Two-Year Study Reveals Drinking Water Issues in Disadvantaged Local Communities

These tanks are part of an Arsenic Water Treatment Plant. Their purpose is filtration; the coagulated raw water is pumped into the tanks and the coagulant is filtered through the media within the tanks.
These tanks are part of an Arsenic Water Treatment Plant. Their purpose is filtration; the coagulated raw water is pumped into the tanks and the coagulant is filtered through the media within the tanks.

A two-year grassroots effort to engage residents in small South Valley communities regarding drinking water and wastewater issues came to an end with the final meeting of the Kings Basin Disadvantaged Communities Pilot Project Study last month.

The study was conducted by the Kings Basin Water Authority, a regional water agency comprised of more than 50 public, private and non-governmental agencies. The Water Authority received funding from the California Department of Water Resources to investigate and develop solutions for disadvantaged communities that could be integrated into regional water planning efforts for the Kings Basin region. To better understand these problems, an inventory of these communities and the problems they are facing was developed.

“This study has provided us with a much better picture of what constitutes a disadvantaged community in our region and what specific water management issues they are having in their communities,” said Dave Orth, Kings Basin Water Authority board member.

There are more than 100 economically disadvantaged and severely disadvantaged communities within the Kings Basin region, which includes portions of Tulare, Kings and Fresno counties. A disadvantaged community (DAC) is defined by California Water Code as a community with an annual median household income of less than $48,314. A severely disadvantaged community (SDAC) is defined by California Public Resources Code as a community with an annual median household income of less than $36,235. These economically depressed communities represent special districts, schools, mobile home parks, cities, unincorporated communities, assemblage of residences with and without community water systems, and in some cases, communities that are served by private wells and individual septic systems.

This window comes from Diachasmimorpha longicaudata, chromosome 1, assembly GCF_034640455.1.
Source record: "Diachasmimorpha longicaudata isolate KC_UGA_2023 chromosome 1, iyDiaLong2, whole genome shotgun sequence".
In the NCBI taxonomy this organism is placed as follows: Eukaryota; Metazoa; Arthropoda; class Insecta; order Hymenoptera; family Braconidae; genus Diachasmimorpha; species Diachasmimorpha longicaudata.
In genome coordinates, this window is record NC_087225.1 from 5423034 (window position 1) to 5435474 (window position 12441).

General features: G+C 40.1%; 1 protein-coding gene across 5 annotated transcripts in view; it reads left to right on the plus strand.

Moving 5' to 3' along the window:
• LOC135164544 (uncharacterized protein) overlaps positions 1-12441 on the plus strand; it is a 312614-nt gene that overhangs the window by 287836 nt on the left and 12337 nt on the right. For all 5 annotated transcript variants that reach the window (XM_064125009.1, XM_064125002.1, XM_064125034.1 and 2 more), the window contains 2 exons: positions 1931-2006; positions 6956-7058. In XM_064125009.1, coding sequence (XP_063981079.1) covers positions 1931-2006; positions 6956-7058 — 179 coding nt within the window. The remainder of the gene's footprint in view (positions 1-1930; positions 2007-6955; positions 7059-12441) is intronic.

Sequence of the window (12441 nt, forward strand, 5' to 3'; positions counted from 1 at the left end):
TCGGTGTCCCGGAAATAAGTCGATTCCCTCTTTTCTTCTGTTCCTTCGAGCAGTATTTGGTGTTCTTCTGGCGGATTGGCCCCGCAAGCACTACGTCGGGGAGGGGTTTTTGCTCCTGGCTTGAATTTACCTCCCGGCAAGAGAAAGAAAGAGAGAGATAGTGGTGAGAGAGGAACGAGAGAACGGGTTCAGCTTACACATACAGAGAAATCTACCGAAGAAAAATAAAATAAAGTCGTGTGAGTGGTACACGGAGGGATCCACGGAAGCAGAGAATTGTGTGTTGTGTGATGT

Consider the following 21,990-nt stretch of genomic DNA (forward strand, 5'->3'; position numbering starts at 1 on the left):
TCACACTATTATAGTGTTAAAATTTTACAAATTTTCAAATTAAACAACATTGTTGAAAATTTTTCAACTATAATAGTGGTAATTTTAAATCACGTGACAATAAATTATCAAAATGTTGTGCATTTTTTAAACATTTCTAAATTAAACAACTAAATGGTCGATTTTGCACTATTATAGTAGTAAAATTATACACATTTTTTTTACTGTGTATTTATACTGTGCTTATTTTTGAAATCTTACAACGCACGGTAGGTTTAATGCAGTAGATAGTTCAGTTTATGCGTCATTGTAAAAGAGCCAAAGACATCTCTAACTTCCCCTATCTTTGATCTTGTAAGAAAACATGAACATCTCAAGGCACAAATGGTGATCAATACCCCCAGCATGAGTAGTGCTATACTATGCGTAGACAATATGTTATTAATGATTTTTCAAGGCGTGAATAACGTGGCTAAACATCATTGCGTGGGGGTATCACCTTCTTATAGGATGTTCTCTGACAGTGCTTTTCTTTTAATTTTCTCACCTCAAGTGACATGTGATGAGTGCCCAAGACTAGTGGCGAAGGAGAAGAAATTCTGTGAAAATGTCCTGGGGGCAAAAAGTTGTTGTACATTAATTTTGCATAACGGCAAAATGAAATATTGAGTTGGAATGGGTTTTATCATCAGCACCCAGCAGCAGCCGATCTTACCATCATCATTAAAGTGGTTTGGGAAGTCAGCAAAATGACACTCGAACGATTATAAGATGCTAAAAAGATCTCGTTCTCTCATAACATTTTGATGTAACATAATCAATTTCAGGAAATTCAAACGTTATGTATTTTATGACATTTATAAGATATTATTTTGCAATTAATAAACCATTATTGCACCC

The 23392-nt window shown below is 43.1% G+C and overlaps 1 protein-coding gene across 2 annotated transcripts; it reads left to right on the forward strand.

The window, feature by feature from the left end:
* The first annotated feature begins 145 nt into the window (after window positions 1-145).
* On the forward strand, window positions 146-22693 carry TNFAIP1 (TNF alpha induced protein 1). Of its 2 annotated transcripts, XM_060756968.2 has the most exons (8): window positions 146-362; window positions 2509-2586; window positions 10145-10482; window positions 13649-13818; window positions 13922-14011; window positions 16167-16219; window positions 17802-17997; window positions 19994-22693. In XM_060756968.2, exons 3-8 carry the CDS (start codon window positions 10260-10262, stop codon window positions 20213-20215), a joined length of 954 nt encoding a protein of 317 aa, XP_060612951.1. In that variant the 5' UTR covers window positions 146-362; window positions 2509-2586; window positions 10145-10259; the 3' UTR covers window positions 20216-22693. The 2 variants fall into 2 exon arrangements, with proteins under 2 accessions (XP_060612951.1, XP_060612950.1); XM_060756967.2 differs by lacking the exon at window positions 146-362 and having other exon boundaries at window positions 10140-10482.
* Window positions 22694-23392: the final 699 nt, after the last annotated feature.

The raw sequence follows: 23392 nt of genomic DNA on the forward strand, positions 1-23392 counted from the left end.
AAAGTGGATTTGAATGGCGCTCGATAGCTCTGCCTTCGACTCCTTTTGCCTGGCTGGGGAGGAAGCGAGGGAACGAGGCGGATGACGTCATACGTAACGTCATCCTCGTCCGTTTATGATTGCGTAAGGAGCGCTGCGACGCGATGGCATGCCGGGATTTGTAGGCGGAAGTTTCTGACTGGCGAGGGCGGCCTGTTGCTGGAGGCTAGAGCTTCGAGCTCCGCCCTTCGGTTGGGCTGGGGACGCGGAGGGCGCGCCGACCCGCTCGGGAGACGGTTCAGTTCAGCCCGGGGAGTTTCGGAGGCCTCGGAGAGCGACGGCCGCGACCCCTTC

A large number of the Kings Basin’s DACs and SDACs currently face critical drinking water and wastewater challenges, but on their own do not possess the necessary technical or financial resources to overcome them. Water quality contaminants in rural communities originate from a variety of sources. Some are naturally occurring, such as arsenic or uranium; other contaminants are related to land use including point source and nonpoint source discharges from industrial, commercial, agriculture and human wastes, usually from septic systems.

The potential solutions are as varied as the contamination sources, and are difficult to standardize across multiple communities due to variables such as geographic location, local hydrologic conditions and chemistry, water system size, water source, governance structure and capacity, and individual preference.

Drawing upon years of experience working with San Joaquin Valley communities, a project team consisting of Provost and Pritchard Consulting Group, Self-Help Enterprises and Community Water Center developed individualized outreach plans to schools, small water systems, and residential areas such as mobile home parks and communities in the study area. Door-to-door outreach and dozens of community meetings were conducted throughout the region.

“Many residents in these rural communities do not use or have access to electronic methods of communications,” said Sue Ruiz, community development specialist with Self-Help Enterprises. “Personal outreach was the most effective way to engage them in the process.”

The study resulted in identifying five potential pilot projects throughout the Kings Basin that provided practical solutions for common problems with DAC drinking and wastewater systems. The projects included economies of scales analysis, community survey, improvements to a wastewater system, water supply improvements and Kings Basin Water Authority membership application support.

“The study allowed those involved to clarify water-related issues impacting their communities, explore potential regional solutions and consider various types of collaboration,” said Maria Herrera, director of community advocacy for Community Water Center.

The outcomes and recommendations from the study will help other integrated regional planning efforts throughout the state to strengthen outreach to, and support of, DACs in their areas with critical water supply and water quality needs.

Community participants ended the last meeting of the study with a discussion on how to maintain the momentum of finding sustainable solutions to some of the most pressing drinking water issues in the region. The residents that participated concluded that the relationships and networks established during the study laid a solid foundation for advancing the work funded by the study. The participants also expressed a strong interest and considered ways to increase DAC participation in the integrated regional planning efforts of the Kings Basin Water Authority.

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